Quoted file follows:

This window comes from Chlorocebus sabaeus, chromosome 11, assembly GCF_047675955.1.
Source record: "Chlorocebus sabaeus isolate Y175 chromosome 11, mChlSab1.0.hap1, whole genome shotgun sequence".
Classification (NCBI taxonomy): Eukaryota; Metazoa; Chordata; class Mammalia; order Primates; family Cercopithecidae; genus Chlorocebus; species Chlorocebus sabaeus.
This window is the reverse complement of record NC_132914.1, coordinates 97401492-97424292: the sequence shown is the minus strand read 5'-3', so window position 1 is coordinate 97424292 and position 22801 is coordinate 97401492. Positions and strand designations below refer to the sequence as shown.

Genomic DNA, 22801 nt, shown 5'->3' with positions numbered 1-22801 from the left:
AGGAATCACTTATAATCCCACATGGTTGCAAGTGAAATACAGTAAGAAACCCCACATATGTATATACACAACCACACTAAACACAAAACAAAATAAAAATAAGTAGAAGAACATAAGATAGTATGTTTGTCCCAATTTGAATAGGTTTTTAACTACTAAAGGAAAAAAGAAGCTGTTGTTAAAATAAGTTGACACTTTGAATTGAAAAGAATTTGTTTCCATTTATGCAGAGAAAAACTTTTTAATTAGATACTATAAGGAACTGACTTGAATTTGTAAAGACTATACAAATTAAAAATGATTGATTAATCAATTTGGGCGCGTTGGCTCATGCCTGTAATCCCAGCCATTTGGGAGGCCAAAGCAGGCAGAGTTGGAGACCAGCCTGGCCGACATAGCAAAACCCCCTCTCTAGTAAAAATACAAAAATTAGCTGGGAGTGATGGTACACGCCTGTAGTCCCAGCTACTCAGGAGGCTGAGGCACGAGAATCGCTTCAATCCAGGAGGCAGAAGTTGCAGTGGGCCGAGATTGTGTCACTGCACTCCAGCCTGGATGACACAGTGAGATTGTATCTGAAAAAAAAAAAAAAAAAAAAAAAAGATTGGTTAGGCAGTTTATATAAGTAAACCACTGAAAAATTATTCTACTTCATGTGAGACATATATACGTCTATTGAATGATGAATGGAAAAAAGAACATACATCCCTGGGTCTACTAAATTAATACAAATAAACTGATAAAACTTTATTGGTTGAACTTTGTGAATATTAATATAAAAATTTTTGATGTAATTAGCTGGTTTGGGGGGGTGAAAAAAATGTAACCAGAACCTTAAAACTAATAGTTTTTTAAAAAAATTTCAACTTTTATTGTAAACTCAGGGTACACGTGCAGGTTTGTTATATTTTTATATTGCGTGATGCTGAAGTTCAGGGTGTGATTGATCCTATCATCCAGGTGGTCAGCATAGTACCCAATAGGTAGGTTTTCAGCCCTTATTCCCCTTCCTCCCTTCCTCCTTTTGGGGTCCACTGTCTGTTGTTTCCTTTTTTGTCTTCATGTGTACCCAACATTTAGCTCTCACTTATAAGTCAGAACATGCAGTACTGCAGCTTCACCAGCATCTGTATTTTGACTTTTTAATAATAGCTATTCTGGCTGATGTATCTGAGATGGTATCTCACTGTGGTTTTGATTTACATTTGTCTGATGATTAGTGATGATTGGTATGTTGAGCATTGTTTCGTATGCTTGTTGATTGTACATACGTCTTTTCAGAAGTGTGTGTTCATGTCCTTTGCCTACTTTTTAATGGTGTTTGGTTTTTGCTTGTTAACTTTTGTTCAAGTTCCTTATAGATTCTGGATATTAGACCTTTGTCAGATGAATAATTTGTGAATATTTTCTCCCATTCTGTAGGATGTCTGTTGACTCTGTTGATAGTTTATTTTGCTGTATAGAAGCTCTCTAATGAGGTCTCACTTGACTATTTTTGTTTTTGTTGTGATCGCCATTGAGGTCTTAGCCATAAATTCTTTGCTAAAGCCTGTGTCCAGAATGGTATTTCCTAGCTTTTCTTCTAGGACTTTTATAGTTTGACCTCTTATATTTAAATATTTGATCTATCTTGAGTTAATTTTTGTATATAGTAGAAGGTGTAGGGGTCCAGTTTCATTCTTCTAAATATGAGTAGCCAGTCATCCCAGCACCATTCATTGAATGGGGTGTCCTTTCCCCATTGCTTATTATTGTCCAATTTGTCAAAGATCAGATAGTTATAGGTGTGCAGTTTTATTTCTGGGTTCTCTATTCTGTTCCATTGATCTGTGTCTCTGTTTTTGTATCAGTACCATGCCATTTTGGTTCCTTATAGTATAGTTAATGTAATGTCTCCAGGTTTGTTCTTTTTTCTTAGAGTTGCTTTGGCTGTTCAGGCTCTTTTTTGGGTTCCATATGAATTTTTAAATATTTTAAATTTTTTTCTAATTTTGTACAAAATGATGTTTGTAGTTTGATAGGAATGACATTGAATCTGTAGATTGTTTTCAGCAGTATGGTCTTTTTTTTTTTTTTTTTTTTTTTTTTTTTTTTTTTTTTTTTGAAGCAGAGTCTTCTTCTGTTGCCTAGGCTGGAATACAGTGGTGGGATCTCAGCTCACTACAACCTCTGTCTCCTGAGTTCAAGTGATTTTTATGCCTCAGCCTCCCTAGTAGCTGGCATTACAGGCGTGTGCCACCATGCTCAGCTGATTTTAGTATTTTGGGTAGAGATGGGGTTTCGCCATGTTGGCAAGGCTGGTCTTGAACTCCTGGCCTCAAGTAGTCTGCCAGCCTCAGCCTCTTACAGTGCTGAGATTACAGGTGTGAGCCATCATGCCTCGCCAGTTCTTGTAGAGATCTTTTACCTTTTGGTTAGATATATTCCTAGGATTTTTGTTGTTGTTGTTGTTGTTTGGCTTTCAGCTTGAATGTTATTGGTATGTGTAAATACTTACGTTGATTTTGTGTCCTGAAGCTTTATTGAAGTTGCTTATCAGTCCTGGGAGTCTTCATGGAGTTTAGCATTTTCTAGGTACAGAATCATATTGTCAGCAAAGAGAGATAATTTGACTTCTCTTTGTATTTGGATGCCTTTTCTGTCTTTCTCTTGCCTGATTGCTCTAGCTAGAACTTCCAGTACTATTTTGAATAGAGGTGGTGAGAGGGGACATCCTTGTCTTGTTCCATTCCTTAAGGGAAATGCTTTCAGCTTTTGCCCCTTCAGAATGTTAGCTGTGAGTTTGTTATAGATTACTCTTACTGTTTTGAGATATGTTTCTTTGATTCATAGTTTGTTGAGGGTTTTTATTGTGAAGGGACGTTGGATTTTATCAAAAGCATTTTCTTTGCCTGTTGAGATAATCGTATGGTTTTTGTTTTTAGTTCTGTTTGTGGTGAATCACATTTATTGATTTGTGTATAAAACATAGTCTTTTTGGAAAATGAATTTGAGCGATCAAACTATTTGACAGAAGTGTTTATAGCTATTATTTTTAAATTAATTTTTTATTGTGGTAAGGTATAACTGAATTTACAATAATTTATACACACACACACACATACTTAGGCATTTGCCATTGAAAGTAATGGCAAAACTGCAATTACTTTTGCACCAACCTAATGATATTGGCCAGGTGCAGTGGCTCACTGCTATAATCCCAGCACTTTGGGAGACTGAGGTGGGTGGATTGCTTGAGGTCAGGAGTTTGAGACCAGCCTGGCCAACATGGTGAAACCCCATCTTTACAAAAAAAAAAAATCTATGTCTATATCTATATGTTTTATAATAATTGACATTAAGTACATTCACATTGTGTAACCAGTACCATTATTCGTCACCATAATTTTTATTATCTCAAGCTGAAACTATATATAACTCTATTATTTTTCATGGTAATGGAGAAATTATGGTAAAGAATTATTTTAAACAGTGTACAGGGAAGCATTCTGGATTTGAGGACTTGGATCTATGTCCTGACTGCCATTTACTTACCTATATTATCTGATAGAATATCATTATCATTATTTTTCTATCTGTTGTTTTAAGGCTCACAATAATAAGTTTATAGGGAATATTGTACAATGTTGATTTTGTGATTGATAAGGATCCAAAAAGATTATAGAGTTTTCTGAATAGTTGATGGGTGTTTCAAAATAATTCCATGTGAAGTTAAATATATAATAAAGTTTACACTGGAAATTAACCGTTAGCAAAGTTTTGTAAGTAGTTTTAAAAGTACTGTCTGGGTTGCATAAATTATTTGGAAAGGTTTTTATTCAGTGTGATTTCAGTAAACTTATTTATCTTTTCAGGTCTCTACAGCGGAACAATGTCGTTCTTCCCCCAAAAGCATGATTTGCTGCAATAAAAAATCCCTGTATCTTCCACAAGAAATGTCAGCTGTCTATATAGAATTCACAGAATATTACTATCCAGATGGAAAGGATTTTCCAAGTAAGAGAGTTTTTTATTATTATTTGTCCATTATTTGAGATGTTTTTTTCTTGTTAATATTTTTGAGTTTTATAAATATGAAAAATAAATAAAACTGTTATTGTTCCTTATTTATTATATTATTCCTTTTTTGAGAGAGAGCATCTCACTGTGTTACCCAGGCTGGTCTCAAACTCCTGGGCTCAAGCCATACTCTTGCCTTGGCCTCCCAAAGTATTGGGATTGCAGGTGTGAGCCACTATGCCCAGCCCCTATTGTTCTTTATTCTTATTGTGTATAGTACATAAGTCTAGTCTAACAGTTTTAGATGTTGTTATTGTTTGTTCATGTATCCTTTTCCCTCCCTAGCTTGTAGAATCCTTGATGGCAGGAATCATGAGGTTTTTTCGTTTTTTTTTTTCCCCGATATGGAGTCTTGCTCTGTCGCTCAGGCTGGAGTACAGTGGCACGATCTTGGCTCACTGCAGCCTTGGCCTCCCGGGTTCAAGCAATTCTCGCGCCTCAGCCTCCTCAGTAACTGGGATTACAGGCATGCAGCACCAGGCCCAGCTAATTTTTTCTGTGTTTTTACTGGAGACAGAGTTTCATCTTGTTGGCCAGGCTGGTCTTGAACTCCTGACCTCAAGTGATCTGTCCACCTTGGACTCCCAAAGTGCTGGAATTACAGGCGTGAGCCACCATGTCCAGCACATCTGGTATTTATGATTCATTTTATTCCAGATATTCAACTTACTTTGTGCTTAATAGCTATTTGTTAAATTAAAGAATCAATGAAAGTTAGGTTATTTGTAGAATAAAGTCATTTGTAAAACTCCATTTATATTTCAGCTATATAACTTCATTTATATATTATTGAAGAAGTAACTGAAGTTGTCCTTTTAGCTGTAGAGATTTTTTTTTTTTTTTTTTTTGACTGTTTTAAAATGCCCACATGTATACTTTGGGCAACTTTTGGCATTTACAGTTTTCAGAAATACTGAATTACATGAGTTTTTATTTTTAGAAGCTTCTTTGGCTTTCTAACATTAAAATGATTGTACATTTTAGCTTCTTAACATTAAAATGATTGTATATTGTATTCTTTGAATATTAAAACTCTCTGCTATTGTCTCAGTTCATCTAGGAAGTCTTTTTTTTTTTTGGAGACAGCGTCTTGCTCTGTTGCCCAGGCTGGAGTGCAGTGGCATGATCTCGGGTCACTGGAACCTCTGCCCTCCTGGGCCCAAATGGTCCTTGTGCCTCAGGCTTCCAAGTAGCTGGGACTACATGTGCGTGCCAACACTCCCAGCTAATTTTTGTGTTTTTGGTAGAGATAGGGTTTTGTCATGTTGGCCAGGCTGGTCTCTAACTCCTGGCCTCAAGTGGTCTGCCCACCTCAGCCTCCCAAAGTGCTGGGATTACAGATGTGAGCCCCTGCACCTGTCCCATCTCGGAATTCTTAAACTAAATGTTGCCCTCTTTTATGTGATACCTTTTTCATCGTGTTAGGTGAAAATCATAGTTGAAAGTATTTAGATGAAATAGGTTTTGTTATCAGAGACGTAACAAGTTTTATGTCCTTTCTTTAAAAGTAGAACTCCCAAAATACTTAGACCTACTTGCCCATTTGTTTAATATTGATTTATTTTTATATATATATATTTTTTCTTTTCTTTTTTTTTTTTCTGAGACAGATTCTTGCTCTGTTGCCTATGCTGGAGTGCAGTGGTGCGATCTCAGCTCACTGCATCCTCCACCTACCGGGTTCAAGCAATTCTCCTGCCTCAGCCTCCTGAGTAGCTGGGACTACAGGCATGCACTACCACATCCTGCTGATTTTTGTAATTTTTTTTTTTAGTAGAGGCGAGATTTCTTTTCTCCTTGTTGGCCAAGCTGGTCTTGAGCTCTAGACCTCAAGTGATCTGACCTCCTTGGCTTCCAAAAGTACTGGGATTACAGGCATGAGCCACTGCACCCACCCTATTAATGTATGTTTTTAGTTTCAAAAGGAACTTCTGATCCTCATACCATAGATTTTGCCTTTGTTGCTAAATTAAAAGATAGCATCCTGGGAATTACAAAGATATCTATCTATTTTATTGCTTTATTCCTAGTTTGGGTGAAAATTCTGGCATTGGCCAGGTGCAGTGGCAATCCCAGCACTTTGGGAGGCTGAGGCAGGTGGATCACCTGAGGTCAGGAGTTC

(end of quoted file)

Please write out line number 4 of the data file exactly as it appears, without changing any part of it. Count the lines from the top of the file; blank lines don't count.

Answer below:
This window is the reverse complement of record NC_132914.1, coordinates 97401492-97424292: the sequence shown is the minus strand read 5'-3', so window position 1 is coordinate 97424292 and position 22801 is coordinate 97401492. Positions and strand designations below refer to the sequence as shown.